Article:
Josh Goodman is a former staff writer for GOVERNING..E-mail: firstname.lastname@example.org
A quick recap: Natalie Davis, a Birmingham-Southern political scientist, argues that Barack Obama took 17% of the white vote in Alabama, not the 10% that exit polling reported. If that's true, it reflects somewhat positively on Davis' chances for winning, although he'd need to do much better with white voters to win the election.
This discussion of Alabama needs to be placed in a broader context. So, take a look at how exit polls say that John Kerry and Obama performed with white voters in the South in the past two elections:
State Kerry White % Obama White % Change
Alabama 19% 10% -9
Arkansas 36% 30% -6
Florida 42% 42% 0
Georgia 23% 23% 0
Louisiana 23% 14% -9
Mississippi 14% 11% -3
North Carolina 27% 35% 8
South Carolina 22% 26% 4
Tennessee 34% 34% 0
Texas 25% 26% 1
Virginia 32% 39% 7
This data could probably be interpreted in a dozen ways, some favorable to Davis, some not. I have a bunch of different thoughts.
-Obama gained among white voters compared to Kerry in four states and lost ground in four states, with three staying the same. So, it's pretty clear that Southern whites didn't overwhelmingly reject Obama because of his race. Most didn't vote for him for the same reason most didn't vote for Kerry: He's a Democrat. As I argued the other day, Davis' party affiliation may be his biggest problem.
-The places where Obama did best among whites were the states he contested. The Southern states Obama tried to win were Virginia, North Carolina and Florida (he won all three). He also briefly tried to put Georgia in play. In Florida and Georgia he stayed even with Kerry with whites, while in North Carolina and Virginia he gained dramatically.
That result plays into one of the Davis campaign's arguments. Their case: The Obama campaign didn't try to win Alabama, so his showing there shouldn't count against Davis' chances. Then again, the Obama campaign chose which states to pursue for a reason. They knew white voters in Virginia and Florida were more persuadable than those in Alabama and Mississippi.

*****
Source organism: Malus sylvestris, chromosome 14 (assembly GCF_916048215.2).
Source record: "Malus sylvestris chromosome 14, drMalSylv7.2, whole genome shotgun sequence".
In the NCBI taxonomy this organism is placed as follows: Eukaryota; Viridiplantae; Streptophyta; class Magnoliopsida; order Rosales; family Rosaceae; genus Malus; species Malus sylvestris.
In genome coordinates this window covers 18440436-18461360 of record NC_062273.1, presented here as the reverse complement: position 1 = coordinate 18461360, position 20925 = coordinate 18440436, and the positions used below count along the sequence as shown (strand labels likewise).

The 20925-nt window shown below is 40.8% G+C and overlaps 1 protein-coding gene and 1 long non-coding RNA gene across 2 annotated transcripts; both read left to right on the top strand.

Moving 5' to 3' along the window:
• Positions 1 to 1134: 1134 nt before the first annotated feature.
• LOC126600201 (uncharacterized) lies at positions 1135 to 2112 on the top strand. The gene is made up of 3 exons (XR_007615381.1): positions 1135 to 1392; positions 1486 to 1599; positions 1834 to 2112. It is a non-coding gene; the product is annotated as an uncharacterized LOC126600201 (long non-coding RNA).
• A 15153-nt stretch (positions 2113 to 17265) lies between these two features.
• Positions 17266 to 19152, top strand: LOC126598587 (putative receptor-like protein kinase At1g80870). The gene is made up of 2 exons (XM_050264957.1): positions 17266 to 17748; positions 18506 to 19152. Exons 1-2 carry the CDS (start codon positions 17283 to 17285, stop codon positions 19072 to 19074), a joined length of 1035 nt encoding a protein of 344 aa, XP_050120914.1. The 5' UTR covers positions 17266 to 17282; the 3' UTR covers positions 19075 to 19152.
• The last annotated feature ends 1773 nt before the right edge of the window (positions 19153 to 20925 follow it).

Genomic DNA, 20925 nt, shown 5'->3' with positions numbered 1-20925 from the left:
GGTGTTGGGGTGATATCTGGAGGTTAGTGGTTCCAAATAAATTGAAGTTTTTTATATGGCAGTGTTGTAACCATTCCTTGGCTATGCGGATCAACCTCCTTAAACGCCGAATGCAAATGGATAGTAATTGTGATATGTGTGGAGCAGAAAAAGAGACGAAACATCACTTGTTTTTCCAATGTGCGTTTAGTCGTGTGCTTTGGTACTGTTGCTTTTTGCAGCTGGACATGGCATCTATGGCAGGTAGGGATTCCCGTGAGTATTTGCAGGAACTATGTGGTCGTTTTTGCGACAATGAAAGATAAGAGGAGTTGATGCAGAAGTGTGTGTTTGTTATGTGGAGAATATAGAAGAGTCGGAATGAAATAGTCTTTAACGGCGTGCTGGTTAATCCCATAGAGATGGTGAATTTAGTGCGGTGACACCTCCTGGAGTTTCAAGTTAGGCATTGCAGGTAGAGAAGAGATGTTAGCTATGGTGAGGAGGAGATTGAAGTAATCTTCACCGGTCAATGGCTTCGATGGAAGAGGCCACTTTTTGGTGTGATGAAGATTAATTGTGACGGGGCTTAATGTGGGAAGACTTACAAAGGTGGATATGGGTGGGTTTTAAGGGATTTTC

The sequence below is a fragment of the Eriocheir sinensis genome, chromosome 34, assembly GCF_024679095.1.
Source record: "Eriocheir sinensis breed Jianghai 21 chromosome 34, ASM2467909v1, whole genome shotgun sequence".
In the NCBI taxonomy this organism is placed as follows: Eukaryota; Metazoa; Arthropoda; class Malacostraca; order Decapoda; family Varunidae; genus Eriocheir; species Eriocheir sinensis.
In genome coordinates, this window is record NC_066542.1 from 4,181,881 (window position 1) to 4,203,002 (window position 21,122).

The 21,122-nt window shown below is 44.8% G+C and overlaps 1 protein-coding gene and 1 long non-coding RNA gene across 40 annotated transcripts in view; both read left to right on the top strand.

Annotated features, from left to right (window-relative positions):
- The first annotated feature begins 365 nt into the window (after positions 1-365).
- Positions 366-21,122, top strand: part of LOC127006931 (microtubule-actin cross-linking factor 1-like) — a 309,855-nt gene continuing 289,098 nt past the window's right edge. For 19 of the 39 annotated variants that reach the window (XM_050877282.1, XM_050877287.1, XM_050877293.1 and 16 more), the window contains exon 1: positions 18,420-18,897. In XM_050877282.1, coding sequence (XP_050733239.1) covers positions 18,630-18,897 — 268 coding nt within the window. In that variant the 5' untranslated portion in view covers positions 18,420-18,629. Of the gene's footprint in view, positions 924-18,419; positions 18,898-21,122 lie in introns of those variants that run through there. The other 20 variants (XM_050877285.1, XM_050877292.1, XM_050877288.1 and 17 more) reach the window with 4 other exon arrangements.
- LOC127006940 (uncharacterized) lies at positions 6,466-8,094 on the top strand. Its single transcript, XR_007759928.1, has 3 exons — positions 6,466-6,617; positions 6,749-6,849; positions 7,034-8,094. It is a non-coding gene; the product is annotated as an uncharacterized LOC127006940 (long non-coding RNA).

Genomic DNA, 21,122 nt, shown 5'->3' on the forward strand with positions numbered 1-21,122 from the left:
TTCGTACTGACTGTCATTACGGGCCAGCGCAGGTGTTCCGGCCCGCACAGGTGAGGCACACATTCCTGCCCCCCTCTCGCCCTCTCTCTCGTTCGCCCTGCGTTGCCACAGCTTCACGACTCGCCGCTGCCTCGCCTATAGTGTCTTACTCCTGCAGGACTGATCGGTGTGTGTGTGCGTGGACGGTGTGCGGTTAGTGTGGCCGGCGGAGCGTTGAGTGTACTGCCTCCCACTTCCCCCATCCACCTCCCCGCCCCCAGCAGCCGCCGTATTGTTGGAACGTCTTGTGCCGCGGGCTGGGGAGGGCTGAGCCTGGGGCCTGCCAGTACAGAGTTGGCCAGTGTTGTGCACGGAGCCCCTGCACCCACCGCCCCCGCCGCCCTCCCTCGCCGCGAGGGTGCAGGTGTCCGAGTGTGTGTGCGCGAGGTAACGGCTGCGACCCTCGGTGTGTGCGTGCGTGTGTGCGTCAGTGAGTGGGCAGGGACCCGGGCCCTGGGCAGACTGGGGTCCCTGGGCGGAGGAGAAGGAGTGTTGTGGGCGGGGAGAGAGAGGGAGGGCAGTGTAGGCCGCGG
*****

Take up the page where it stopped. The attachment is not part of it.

-Of course, since I wrote an entire post questioning whether the Alabama election poll was accurate, it's important not to take this data at face value, without a bit of reflection. Let's start with the subject of that post. These numbers do provide a tad bit of circumstantial evidence that the exit poll underestimated Obama's white support in Alabama. The drop in white support from Kerry to Obama in Alabama was only matched by the drop in Louisiana. Are we to believe that white Alabamans (and Louisianans) are different than their counterparts in other Southern states or is the more likely explanation that the exit poll was off?
-On the other hand, it's somewhat striking that the four states where Obama did worse with whites than Kerry are all in a contiguous area of the Deep South. If that means these states aren't entirely comfortable voting for an African-American, that's trouble for Davis.
But, another reasonable explanation is that these states are trending hardest against Democrats in presidential voting, as conservative Democrats continue to become Republicans. That's also somewhat bad for Davis, though Southern states that won't vote for a Democratic presidential nominee still often elect Democrats for lower offices. Furthermore, it's worth considering that maybe Mississippi, Louisiana and Arkansas were subject to a Reverse Bradley Effect because (as Natalie Davis theorizes for Alabama), they're places where some whites are reluctant to admit to supporting a black candidate to exit pollsters.
-Finally (and I hope this won't render irrelevent everything I've already written), Barack Obama was just one candidate. Though it's easy to forget, he did face an opponent in the election. Perhaps, Alabama's voters simply liked John McCain better or agreed with him on more of the issues. Davis will campaign on different issues against a different opponent -- I certainly wouldn't rule him out, just because of his race.
Georgia's attorney general and labor commissioner are both black Democrats who have been elected statewide three times. The head of Texas' powerful Railroad Commission is a black Republican who also has won three statewide elections. So, the right African-American can win in the South.
Plus, the Davis campaign notes that Obama's polling hasn't been so bad in Alabama. In the immediate afterglow of his inauguration, SurveyUSA showed 48% of Alabamans approving of the job he was doing, with 45% disapproving. Just last week, SurveyUSA showed Obama's Alabama approval even at 47%-47%. If half of Alabamans approve of the job a black president is doing, isn't it reasonable to think that at least half of Alabamans would be willing to elect a black governor?
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